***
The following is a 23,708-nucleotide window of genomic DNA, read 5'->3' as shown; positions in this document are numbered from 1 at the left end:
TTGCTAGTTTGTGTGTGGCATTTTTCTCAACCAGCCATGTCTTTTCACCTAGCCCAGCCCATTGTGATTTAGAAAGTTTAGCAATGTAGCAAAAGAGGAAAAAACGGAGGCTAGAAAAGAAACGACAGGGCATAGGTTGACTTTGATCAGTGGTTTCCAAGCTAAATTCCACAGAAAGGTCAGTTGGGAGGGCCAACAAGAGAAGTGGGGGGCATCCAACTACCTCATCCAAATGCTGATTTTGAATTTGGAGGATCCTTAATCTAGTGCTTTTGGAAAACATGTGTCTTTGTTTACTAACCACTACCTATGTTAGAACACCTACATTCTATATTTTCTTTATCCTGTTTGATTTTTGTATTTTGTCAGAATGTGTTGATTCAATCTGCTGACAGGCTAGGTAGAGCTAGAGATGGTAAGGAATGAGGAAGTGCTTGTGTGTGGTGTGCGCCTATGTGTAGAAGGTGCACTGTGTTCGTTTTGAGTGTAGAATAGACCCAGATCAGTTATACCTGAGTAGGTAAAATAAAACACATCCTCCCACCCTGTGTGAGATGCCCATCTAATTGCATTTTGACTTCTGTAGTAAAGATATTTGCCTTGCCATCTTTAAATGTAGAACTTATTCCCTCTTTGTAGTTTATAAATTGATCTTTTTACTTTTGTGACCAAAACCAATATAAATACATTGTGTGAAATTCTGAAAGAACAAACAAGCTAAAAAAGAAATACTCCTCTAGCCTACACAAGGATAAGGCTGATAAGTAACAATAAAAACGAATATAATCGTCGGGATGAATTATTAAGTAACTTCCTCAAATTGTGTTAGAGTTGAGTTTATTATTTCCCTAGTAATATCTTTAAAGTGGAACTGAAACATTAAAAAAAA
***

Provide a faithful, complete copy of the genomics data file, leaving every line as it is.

The following is a 23,708-nucleotide window of genomic DNA, read 5'->3' as shown; positions in this document are numbered from 1 at the left end:
TTGCTAGTTTGTGTGTGGCATTTTTCTCAACCAGCCATGTCTTTTCACCTAGCCCAGCCCATTGTGATTTAGAAAGTTTAGCAATGTAGCAAAAGAGGAAAAAACGGAGGCTAGAAAAGAAACGACAGGGCATAGGTTGACTTTGATCAGTGGTTTCCAAGCTAAATTCCACAGAAAGGTCAGTTGGGAGGGCCAACAAGAGAAGTGGGGGGCATCCAACTACCTCATCCAAATGCTGATTTTGAATTTGGAGGATCCTTAATCTAGTGCTTTTGGAAAACATGTGTCTTTGTTTACTAACCACTACCTATGTTAGAACACCTACATTCTATATTTTCTTTATCCTGTTTGATTTTTGTATTTTGTCAGAATGTGTTGATTCAATCTGCTGACAGGCTAGGTAGAGCTAGAGATGGTAAGGAATGAGGAAGTGCTTGTGTGTGGTGTGCGCCTATGTGTAGAAGGTGCACTGTGTTCGTTTTGAGTGTAGAATAGACCCAGATCAGTTATACCTGAGTAGGTAAAATAAAACACATCCTCCCACCCTGTGTGAGATGCCCATCTAATTGCATTTTGACTTCTGTAGTAAAGATATTTGCCTTGCCATCTTTAAATGTAGAACTTATTCCCTCTTTGTAGTTTATAAATTGATCTTTTTACTTTTGTGACCAAAACCAATATAAATACATTGTGTGAAATTCTGAAAGAACAAACAAGCTAAAAAAGAAATACTCCTCTAGCCTACACAAGGATAAGGCTGATAAGTAACAATAAAAACGAATATAATCGTCGGGATGAATTATTAAGTAACTTCCTCAAATTGTGTTAGAGTTGAGTTTATTATTTCCCTAGTAATATCTTTAAAGTGGAACTGAAACATTAAAAAAAA